The Gorleben aquifer system, overlaying a Permian salt dome, has been under investigation for more than two decades for the potential to host a nuclear waste repository. Groundwater in the system shows a range of compositions, especially with respect to salt content and dissolved organic carbon (DOC) concentration. An uncertainty for safety analysis is the mobility of metal-complexing dissolved organic acids. Hence, isotopic data and carbon/sulfur K-edge X-ray absorption near edge structure (XANES) spectroscopy have been used in order to determine the mobility of fulvic acids (FAs). Isotopic data ( 13C, 14C, 3H) show that FAs from the recharge zone are mobile over the entire depth, including into the salt dome influenced brines.14C and δ 34S (up to 34‰) analysis shows furthermore that enhanced DOC (mainly humic and fulvic acids) concentrations originate from microbiologically mediated turnover of lignite intercalations in sandy Miocene sediments ("in situ generation"). XANES revealed that these in situ generated FAs have a high C arom/Caliph ratio (∼2.8), a decreased carboxyl/carbonyl content (less hydrophilic), a red shift in the C arom = Carom peak at 285.2eV, indicating heteroatom substitution and aromatic ring distortion, and feature a high reduced S content (∼69%). Shallow recharge groundwater and deep brine derived FAs exhibit a similar Carom/Caliph ratio (1.1-1.4), indicating invariance in the backbone structure against higher residence times and variation in geochemical conditions. XANES data also suggest that only heteroatom-substituted, destabilized aromatic ring structures of the FAs are stable in the brines and revealed 43% reduced S in recharge FAs and high (61%) reduced S with higher sulfate content in the channel brine FAs. Sulfur redox speciation therefore reflects geochemical conditions/reactions and shows a high stability of reduced sulfur species in more aerobic channel brine environments. The application of carbon and sulfur XANES shows that key structural information can be obtained from small sample amounts. The high mobility of FAs over a range of groundwater conditions and residence times verifies the potential for dissolved humic substances to enhance radionuclide transport.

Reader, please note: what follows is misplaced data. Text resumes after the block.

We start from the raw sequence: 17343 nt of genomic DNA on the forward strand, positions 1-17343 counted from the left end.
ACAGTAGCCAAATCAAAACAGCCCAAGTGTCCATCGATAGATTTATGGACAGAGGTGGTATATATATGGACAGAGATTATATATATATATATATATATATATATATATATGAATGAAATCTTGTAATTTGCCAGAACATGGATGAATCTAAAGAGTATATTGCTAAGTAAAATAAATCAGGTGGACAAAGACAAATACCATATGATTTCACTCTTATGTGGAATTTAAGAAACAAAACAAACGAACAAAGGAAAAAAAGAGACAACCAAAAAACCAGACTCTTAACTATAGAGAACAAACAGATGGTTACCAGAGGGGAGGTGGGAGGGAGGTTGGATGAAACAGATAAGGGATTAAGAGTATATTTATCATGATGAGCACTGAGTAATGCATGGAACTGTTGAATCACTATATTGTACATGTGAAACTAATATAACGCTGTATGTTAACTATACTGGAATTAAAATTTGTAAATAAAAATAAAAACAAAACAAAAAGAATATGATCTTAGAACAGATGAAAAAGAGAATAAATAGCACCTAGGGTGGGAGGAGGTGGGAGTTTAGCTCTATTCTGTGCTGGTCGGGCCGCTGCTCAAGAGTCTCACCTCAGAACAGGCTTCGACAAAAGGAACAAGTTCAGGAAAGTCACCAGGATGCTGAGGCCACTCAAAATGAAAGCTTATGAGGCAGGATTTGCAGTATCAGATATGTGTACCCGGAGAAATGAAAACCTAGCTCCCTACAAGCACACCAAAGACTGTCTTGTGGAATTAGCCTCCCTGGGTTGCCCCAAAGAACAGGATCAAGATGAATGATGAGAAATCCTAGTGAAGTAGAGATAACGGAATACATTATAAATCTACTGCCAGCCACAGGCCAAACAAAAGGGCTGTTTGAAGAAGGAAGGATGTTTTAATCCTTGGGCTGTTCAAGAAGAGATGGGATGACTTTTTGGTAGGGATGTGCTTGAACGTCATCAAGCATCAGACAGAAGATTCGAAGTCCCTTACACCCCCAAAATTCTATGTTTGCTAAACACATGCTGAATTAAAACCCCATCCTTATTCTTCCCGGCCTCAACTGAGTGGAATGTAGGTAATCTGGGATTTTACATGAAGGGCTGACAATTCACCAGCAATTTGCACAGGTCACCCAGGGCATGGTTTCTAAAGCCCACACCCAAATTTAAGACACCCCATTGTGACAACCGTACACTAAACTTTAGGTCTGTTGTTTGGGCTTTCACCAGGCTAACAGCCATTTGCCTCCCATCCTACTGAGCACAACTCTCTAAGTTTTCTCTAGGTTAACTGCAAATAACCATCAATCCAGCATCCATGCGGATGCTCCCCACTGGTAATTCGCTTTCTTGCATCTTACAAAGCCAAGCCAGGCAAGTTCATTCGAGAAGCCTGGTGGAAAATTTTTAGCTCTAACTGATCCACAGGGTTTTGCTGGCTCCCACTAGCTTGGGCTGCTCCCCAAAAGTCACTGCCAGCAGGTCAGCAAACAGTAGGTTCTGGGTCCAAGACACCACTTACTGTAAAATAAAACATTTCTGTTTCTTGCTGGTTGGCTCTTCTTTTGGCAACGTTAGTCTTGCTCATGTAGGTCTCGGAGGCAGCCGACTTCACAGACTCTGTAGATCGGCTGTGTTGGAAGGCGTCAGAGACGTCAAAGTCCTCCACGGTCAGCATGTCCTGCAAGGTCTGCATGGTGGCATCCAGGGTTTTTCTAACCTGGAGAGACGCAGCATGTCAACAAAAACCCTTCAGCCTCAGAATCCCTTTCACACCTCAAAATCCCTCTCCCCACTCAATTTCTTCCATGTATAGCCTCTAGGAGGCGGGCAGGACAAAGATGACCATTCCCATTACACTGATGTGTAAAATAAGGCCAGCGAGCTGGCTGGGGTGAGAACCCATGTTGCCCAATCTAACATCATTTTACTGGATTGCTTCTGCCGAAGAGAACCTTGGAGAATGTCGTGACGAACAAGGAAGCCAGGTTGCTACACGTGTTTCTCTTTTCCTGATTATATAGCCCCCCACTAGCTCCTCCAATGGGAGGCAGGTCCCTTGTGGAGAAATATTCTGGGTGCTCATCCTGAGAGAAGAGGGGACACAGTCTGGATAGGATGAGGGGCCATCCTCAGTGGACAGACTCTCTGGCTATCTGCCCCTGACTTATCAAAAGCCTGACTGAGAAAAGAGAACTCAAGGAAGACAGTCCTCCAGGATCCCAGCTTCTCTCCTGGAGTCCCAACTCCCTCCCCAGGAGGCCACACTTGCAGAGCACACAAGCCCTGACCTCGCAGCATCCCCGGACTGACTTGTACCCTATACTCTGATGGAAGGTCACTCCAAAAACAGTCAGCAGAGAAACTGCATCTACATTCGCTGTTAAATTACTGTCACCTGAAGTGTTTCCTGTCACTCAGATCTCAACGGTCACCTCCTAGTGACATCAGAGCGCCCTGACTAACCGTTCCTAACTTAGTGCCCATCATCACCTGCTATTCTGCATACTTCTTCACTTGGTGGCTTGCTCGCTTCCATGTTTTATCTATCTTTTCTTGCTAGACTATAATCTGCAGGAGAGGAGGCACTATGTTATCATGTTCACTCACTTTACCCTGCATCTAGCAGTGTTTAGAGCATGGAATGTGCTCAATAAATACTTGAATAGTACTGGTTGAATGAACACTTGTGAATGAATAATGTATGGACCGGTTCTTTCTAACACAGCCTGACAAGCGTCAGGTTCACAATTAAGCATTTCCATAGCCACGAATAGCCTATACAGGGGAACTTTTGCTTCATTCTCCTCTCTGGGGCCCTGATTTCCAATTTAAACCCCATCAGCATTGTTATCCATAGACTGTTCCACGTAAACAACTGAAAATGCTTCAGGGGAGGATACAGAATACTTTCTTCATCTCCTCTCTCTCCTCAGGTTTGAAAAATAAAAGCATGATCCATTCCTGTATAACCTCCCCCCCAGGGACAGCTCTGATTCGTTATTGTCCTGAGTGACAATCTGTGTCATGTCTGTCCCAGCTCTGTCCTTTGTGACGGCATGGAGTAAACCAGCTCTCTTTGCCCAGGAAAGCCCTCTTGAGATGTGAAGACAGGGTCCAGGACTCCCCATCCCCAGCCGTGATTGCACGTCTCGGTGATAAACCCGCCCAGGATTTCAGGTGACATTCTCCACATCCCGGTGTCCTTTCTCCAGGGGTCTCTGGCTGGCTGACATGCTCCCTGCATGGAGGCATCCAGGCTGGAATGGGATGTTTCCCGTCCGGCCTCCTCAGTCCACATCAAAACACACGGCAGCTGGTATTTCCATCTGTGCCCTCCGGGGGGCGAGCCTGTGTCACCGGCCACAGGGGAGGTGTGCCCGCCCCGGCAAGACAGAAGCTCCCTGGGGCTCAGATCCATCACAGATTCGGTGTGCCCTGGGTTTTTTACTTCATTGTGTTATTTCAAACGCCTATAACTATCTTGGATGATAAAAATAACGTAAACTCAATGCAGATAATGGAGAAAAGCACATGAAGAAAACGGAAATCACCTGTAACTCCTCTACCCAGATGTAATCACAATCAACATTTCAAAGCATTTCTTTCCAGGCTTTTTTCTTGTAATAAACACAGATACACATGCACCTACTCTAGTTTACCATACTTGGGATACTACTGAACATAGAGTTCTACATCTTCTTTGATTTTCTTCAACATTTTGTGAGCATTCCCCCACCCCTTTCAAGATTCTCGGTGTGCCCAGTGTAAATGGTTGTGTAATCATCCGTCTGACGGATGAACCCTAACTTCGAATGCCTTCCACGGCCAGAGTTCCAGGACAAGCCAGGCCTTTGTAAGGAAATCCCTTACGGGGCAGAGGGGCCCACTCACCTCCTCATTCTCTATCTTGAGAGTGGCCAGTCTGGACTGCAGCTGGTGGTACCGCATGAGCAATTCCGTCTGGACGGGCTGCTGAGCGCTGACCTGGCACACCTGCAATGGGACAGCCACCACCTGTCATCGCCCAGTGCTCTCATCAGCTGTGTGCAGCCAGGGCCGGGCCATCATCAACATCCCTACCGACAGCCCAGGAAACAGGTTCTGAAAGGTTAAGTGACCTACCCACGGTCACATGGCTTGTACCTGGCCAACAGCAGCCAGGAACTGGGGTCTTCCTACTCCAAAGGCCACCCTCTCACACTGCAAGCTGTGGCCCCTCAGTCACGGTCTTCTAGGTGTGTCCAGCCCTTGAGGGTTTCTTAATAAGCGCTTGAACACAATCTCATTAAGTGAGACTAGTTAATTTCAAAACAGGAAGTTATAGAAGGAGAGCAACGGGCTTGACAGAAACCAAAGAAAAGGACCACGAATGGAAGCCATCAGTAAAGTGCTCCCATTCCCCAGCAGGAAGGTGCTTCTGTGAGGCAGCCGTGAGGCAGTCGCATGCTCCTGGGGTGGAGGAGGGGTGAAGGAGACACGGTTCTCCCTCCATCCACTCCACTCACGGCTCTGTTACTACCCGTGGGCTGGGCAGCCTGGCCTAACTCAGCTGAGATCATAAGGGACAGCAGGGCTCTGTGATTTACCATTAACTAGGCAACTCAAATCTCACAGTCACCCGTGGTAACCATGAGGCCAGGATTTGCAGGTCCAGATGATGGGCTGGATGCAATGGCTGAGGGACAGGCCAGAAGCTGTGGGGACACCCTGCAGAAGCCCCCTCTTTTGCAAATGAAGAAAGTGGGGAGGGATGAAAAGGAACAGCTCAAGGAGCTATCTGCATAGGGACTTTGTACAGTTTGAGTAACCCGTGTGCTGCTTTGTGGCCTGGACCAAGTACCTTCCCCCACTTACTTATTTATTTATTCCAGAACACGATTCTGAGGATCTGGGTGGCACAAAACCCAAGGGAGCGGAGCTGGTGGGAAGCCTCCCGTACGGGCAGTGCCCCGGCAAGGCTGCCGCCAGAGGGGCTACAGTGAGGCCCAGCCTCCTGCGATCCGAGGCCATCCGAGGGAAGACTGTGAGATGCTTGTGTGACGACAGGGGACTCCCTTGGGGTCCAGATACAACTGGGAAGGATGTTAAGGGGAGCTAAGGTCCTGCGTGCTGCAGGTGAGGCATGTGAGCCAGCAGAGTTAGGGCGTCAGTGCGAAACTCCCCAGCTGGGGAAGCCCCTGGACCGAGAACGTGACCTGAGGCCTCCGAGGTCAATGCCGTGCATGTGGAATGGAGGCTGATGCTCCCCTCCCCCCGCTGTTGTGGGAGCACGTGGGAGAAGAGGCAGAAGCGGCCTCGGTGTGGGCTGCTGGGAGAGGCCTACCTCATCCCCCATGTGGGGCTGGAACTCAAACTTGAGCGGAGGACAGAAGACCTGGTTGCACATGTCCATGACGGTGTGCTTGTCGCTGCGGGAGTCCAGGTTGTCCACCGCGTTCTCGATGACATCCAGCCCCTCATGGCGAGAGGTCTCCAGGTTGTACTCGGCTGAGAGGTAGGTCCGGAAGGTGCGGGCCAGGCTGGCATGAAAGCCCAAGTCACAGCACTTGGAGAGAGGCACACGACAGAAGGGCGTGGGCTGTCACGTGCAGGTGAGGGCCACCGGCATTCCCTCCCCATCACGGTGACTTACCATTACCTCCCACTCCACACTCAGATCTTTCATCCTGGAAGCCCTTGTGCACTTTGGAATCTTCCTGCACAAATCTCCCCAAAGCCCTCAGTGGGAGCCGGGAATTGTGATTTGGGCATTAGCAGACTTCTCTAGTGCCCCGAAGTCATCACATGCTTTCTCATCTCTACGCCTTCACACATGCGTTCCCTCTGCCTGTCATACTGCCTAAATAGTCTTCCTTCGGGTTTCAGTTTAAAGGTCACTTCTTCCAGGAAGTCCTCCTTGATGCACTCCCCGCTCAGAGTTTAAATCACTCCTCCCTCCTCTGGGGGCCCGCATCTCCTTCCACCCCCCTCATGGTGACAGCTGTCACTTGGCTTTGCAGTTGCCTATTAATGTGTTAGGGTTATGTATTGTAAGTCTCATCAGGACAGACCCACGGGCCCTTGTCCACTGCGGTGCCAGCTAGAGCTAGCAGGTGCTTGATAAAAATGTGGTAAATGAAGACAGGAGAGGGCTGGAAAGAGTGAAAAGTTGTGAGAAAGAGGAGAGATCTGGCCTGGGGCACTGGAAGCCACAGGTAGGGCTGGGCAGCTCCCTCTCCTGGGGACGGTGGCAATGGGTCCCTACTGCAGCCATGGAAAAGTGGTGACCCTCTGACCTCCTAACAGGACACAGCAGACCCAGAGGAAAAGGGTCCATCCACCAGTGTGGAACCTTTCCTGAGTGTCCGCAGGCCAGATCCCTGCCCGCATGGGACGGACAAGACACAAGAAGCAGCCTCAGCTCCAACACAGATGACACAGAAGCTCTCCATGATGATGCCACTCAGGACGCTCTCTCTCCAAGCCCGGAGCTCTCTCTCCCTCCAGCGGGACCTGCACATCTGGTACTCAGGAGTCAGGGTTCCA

ASJC Scopus subject areas
- Geochemistry and Petrology